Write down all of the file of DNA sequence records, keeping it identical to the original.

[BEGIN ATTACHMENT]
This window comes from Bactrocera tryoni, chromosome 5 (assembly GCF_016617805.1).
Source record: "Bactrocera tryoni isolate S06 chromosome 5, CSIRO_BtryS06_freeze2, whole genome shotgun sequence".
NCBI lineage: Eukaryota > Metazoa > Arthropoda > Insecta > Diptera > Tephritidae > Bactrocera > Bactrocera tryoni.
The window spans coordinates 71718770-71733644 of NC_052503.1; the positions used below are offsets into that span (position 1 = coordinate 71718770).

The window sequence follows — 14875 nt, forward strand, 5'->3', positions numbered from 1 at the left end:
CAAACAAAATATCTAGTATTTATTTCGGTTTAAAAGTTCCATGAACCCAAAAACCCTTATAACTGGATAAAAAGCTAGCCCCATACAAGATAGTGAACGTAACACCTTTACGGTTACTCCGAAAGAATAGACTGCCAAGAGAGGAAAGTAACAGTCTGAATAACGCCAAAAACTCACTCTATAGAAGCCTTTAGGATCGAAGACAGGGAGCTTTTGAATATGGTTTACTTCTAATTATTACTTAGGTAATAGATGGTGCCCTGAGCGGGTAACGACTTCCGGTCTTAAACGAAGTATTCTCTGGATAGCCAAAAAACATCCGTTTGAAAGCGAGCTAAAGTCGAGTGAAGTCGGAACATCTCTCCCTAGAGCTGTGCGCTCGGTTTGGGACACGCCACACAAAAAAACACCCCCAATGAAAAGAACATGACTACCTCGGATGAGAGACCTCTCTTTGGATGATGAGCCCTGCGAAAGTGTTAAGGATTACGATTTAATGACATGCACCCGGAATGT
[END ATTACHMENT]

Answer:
This window comes from Bactrocera tryoni, chromosome 5 (assembly GCF_016617805.1).
Source record: "Bactrocera tryoni isolate S06 chromosome 5, CSIRO_BtryS06_freeze2, whole genome shotgun sequence".
NCBI lineage: Eukaryota > Metazoa > Arthropoda > Insecta > Diptera > Tephritidae > Bactrocera > Bactrocera tryoni.
The window spans coordinates 71718770-71733644 of NC_052503.1; the positions used below are offsets into that span (position 1 = coordinate 71718770).

The window sequence follows — 14875 nt, forward strand, 5'->3', positions numbered from 1 at the left end:
CAAACAAAATATCTAGTATTTATTTCGGTTTAAAAGTTCCATGAACCCAAAAACCCTTATAACTGGATAAAAAGCTAGCCCCATACAAGATAGTGAACGTAACACCTTTACGGTTACTCCGAAAGAATAGACTGCCAAGAGAGGAAAGTAACAGTCTGAATAACGCCAAAAACTCACTCTATAGAAGCCTTTAGGATCGAAGACAGGGAGCTTTTGAATATGGTTTACTTCTAATTATTACTTAGGTAATAGATGGTGCCCTGAGCGGGTAACGACTTCCGGTCTTAAACGAAGTATTCTCTGGATAGCCAAAAAACATCCGTTTGAAAGCGAGCTAAAGTCGAGTGAAGTCGGAACATCTCTCCCTAGAGCTGTGCGCTCGGTTTGGGACACGCCACACAAAAAAACACCCCCAATGAAAAGAACATGACTACCTCGGATGAGAGACCTCTCTTTGGATGATGAGCCCTGCGAAAGTGTTAAGGATTACGATTTAATGACATGCACCCGGAATGT